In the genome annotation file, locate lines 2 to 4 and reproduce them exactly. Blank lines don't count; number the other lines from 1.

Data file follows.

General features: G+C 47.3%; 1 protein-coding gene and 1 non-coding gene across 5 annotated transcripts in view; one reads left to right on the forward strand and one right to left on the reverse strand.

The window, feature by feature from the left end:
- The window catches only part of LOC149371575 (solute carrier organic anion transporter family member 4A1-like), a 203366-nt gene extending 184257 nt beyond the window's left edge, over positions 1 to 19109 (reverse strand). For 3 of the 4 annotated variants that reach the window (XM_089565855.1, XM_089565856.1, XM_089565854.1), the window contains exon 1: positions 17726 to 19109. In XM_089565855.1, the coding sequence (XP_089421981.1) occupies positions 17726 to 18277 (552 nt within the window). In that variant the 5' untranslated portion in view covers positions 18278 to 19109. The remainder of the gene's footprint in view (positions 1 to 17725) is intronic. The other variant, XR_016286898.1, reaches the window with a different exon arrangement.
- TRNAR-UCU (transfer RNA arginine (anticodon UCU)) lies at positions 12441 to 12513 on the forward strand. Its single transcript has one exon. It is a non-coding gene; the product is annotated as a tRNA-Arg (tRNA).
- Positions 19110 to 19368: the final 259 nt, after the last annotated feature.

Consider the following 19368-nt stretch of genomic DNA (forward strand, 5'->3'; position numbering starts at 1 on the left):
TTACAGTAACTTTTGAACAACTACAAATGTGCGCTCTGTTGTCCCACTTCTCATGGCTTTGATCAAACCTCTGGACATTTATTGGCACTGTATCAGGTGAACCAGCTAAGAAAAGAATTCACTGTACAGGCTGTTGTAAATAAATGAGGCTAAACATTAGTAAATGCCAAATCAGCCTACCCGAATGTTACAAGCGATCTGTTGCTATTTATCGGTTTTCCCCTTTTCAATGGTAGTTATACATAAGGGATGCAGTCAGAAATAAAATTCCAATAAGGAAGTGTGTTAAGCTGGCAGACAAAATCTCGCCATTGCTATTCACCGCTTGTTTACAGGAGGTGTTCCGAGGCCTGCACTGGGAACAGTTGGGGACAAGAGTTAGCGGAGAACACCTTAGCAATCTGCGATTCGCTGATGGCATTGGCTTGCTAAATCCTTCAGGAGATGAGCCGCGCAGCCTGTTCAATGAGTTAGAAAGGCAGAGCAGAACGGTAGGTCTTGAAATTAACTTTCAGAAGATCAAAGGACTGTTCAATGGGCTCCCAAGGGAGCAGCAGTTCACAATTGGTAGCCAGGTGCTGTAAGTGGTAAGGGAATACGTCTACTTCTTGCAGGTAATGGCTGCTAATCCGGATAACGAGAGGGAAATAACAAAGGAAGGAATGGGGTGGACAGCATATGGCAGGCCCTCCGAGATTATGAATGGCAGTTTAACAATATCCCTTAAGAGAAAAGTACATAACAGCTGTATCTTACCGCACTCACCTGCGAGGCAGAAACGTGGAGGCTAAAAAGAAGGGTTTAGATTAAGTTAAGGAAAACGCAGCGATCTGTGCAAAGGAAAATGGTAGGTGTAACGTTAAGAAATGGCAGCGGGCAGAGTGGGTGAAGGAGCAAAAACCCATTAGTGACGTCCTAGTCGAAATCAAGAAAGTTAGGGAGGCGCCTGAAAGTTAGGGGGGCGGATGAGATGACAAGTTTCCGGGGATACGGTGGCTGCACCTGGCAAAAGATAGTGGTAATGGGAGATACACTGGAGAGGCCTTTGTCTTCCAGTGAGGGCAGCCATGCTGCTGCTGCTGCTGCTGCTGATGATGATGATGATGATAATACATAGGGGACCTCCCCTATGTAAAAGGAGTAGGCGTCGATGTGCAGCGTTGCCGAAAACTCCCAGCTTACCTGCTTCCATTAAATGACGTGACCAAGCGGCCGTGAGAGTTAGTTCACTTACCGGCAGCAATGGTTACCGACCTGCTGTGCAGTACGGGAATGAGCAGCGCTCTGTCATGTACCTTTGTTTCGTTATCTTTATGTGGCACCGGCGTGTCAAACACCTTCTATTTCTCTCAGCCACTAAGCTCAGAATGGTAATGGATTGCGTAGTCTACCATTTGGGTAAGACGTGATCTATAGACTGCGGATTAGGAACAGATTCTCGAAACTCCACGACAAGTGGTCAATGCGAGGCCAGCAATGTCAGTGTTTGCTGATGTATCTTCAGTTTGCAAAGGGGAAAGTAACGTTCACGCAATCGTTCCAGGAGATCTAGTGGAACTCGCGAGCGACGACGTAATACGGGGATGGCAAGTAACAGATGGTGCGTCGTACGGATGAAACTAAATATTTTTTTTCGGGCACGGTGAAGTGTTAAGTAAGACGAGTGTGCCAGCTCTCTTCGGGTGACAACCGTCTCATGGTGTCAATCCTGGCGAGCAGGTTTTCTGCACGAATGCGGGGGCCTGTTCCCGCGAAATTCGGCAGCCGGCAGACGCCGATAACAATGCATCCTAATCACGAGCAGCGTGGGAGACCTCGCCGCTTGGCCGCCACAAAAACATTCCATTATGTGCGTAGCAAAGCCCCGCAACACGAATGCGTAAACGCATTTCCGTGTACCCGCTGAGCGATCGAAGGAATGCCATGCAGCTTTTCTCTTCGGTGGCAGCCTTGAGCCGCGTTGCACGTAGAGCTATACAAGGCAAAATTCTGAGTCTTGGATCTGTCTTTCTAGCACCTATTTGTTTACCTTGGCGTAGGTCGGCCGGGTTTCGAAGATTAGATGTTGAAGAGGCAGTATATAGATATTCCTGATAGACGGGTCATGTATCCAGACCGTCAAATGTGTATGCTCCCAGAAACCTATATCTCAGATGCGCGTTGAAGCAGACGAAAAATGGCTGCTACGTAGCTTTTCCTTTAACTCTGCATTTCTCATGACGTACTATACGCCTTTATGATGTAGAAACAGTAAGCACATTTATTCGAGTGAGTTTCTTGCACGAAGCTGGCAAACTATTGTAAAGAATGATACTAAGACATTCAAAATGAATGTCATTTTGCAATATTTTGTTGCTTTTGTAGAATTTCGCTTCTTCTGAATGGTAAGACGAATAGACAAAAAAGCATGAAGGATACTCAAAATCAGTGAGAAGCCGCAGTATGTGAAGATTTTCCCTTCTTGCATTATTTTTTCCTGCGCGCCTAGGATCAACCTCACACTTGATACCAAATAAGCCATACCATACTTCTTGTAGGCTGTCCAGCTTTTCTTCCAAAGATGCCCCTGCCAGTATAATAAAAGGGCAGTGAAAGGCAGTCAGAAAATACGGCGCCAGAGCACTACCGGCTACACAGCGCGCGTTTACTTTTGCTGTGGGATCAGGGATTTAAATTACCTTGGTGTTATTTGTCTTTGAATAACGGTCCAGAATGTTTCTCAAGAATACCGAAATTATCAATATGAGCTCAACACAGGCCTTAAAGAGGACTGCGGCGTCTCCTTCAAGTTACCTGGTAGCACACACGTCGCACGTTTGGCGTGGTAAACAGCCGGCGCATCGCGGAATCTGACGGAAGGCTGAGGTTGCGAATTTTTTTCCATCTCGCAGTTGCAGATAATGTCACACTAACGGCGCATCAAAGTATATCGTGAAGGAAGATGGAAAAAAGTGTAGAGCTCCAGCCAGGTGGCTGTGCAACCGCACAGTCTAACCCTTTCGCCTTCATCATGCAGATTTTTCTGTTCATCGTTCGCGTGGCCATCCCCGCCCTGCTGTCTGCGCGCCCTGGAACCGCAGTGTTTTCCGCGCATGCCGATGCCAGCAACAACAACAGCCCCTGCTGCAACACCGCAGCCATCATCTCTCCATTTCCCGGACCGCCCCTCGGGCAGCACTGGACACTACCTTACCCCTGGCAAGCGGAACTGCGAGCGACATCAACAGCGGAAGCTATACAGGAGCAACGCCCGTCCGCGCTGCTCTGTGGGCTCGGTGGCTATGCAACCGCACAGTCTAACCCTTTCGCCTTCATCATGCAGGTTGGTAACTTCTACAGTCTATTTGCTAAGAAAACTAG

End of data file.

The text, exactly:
The window, feature by feature from the left end:
- The window catches only part of LOC149371575 (solute carrier organic anion transporter family member 4A1-like), a 203366-nt gene extending 184257 nt beyond the window's left edge, over positions 1 to 19109 (reverse strand). For 3 of the 4 annotated variants that reach the window (XM_089565855.1, XM_089565856.1, XM_089565854.1), the window contains exon 1: positions 17726 to 19109. In XM_089565855.1, the coding sequence (XP_089421981.1) occupies positions 17726 to 18277 (552 nt within the window). In that variant the 5' untranslated portion in view covers positions 18278 to 19109. The remainder of the gene's footprint in view (positions 1 to 17725) is intronic. The other variant, XR_016286898.1, reaches the window with a different exon arrangement.
- TRNAR-UCU (transfer RNA arginine (anticodon UCU)) lies at positions 12441 to 12513 on the forward strand. Its single transcript has one exon. It is a non-coding gene; the product is annotated as a tRNA-Arg (tRNA).